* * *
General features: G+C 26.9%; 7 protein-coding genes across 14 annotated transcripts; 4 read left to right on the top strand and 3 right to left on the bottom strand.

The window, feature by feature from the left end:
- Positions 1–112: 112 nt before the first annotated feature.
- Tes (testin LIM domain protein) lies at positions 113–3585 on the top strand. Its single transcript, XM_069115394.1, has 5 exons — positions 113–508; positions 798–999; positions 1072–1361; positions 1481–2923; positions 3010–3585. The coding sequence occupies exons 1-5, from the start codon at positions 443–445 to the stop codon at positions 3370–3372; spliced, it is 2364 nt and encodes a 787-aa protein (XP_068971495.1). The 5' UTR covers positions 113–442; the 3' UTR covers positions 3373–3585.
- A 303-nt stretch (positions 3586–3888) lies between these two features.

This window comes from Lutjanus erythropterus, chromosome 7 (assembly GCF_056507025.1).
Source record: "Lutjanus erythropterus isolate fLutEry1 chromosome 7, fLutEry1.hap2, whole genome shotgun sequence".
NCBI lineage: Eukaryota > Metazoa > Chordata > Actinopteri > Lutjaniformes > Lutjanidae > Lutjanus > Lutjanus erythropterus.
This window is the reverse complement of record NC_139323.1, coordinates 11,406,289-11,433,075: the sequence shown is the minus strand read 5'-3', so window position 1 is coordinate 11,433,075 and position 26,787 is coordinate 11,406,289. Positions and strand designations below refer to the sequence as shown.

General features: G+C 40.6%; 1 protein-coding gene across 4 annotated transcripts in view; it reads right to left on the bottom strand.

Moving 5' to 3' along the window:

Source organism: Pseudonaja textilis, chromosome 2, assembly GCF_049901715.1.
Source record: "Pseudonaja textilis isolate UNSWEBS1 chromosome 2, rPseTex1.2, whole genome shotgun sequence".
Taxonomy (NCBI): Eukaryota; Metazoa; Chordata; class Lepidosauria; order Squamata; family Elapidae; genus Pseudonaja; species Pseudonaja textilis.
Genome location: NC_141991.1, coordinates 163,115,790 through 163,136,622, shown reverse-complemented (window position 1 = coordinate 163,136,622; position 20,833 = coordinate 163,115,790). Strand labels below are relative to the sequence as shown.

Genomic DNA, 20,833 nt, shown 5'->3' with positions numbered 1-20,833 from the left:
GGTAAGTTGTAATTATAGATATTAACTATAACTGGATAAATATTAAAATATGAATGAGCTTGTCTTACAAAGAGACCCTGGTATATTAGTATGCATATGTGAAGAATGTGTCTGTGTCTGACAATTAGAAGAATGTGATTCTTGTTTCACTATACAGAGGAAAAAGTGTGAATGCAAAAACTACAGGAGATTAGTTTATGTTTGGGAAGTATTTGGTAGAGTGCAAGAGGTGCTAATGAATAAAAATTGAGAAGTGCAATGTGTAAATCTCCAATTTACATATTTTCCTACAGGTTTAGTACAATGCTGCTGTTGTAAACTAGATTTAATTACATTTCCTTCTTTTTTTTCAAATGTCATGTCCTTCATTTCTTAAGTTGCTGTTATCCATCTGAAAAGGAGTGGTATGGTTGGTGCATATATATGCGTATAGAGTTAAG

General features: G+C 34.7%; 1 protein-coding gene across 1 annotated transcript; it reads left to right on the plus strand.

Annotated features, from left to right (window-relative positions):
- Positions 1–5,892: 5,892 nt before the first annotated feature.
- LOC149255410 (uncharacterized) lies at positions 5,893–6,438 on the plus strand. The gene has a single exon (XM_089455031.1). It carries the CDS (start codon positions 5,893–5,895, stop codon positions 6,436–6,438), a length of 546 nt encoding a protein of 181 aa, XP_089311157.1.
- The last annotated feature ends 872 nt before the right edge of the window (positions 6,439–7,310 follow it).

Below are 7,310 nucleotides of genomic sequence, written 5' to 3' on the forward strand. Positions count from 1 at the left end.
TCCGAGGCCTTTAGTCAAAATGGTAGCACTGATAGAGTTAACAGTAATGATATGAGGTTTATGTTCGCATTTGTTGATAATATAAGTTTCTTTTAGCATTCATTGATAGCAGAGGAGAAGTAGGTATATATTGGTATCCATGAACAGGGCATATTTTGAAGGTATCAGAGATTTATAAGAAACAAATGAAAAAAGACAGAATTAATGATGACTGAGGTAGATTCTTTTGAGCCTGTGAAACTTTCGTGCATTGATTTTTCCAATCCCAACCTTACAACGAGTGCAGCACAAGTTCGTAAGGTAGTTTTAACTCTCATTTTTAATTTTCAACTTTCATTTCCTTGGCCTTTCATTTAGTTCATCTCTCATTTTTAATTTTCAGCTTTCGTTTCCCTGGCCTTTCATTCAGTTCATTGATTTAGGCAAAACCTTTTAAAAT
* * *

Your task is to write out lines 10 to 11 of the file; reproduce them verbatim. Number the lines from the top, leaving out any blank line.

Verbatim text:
General features: G+C 40.6%; 1 protein-coding gene across 4 annotated transcripts in view; it reads right to left on the bottom strand.

Moving 5' to 3' along the window: